Social justice is more important than ever, says Islamic Relief’s Tandio Traore, weighing up the importance of our life-changing work in Mali this Ramadan.
The month of Ramadan is a month of blessings and forgiveness. It is a time of communion and mutual aid that brings faithful Muslims closer to one another. Usually, I break my fast with my family using millet porridge seasoned with curd and hibiscus and ginger juices. After breaking the fast, we make our collective prayers in front of our compound under the guidance of the imam.
This year, the Covid-19 pandemic is making Ramadan in Mali very different. It is a Ramadan of challenges due to social distancing measures, the intense heat and the poverty of the country. Usually we would come together with our families, but this year that is forbidden out of concern for public health. It is a month of hesitation and above all, uncertainty, due to the closing of borders and the lack of economic resources – but it is also a period of reflection.
Social justice matters
This holy month, I find myself thinking a great deal about social justice – adl is one of Islamic Relief’s core values – and why it matters so much.
To me social justice means equity, access to basic needs, and respect for fundamental human rights. It is important because it helps establish gender equity, so women and girls can achieve their God-given potential. It is also a requirement in any society if people want to live together without social boundaries or marginalisation.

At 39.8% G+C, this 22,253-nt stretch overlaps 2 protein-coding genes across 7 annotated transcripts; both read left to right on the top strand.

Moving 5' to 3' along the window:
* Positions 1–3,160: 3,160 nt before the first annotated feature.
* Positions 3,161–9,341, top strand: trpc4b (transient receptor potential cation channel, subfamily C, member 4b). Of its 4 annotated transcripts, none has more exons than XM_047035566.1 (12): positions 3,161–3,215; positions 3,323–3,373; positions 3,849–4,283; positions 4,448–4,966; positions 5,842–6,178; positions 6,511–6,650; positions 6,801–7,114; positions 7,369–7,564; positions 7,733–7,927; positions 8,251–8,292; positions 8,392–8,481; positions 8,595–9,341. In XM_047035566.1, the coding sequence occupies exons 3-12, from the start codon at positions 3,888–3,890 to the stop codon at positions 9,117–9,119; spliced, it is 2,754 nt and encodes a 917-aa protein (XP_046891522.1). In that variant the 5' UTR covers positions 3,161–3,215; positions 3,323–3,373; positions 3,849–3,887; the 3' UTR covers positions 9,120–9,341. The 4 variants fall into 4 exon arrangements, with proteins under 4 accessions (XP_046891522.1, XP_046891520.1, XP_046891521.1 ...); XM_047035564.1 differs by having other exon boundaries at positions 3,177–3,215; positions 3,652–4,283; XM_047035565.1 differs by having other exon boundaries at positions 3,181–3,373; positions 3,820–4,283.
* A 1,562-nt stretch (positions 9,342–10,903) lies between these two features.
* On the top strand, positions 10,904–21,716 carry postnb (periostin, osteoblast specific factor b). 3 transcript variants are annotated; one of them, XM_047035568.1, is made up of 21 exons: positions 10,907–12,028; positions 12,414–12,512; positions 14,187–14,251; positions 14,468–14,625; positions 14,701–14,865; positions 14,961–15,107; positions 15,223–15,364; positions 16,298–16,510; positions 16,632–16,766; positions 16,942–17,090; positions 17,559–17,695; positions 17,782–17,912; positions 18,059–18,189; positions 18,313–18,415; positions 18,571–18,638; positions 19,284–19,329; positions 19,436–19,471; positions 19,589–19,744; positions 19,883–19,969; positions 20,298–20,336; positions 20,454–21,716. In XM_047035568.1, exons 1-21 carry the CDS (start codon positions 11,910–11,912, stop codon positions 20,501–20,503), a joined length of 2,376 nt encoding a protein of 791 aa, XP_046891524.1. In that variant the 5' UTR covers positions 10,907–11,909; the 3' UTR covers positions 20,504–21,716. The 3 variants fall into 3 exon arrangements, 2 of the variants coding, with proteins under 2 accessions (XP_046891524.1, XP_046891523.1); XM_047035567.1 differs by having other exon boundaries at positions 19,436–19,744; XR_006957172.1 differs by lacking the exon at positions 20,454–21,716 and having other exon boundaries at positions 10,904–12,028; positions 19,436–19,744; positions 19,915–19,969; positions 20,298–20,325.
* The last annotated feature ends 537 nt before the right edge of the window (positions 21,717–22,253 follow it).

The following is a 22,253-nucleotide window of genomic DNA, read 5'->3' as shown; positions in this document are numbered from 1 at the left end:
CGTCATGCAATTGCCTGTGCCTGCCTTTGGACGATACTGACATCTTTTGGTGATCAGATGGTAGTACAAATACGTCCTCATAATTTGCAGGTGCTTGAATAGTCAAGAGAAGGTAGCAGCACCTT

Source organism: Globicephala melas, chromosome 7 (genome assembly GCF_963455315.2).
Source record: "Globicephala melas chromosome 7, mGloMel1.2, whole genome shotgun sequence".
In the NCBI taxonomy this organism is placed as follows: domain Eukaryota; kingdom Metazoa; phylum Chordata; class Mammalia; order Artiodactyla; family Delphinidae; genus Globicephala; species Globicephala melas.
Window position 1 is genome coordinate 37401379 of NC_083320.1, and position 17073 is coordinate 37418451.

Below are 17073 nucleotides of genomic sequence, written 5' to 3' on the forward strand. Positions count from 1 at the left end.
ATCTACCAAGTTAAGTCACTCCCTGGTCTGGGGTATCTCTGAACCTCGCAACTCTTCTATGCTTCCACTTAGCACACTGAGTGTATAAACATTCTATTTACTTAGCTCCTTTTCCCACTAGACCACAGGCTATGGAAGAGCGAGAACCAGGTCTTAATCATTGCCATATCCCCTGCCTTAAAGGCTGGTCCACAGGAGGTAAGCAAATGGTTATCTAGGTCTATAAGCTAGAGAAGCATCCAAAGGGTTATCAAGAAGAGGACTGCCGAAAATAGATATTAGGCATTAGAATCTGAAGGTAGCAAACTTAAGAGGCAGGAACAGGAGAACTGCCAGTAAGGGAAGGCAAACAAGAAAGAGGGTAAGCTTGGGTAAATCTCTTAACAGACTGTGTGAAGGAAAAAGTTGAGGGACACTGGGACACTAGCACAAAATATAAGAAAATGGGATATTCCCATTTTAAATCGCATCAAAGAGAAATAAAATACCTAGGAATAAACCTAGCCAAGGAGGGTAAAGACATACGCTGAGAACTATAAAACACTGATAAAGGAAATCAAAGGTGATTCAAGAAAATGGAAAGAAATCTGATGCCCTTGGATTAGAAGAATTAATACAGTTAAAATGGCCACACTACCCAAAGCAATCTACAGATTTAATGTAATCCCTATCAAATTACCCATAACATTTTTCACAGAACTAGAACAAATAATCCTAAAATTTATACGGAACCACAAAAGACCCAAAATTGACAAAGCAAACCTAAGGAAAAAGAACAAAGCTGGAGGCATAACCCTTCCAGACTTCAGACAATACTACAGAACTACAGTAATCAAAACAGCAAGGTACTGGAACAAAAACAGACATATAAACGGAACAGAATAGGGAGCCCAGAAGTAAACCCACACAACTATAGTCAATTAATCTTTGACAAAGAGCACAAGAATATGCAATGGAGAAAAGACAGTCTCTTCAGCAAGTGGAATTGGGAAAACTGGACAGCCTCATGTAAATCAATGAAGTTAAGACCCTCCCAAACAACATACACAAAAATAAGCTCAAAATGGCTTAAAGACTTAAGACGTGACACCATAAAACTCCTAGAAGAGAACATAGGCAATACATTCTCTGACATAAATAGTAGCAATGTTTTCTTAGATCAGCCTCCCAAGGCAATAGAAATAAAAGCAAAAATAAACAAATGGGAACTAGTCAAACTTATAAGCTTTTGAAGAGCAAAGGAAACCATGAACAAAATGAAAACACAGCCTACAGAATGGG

Islamic Relief first applies social justice through its dealings with staff, with no discrimination on the basis of race, gender or religion or anything else. The charity is also striving for social justice through its interventions serving vulnerable people here in Mali: from development projects, supporting orphaned children and their families, and, of course, through the food parcels we distribute during Ramadan.
Our awareness-raising activities within communities, in particular, drive social justice as they support vulnerable people to play fuller roles in communities which were once hostile to them. We are breaking down barriers and tackling marginalisation, helping the determined, resilient people we serve to open new doors to the future.
Supporting people to live in dignity
I remember one woman, who lost her husband and was rejected – along with her 9 children – by her family in-law. Islamic Relief began sponsoring one of her sons, so the family could afford decent housing and for the children to go to school. Coupled with our frequent counselling sessions, that brave woman is now living in a dignified way with her children.
Islamic Relief’s fight for social justice is important because as a trusted organisation in the country and within communities, we can influence real, positive change. By helping change the mindsets of communities, we are tackling injustice and improving the lives of those who are oppressed.
For me, it is satisfying to be part of this change. During Ramadan for instance, our food distributions help maintain social cohesion within our target communities by involving them in identifying the families most in need. I feel good to be part of the Islamic Relief family, especially at Ramadan – I feel I am helping humanity and have an important purpose in life.
We are servants in the name of Allah through the beautiful initiative of Islamic Relief.
I extend my warmest wishes to all Muslims around the world. Let us be united in our faith in Allah. I pray Allah to reward the donors who are spending their wealth to relieve the hardship faced by vulnerable people. May Allah (SWT) reward them with the highest place in Jannah.
This year, let’s show our brothers and sisters that We Are One. Donate to our Ramadan appeal today.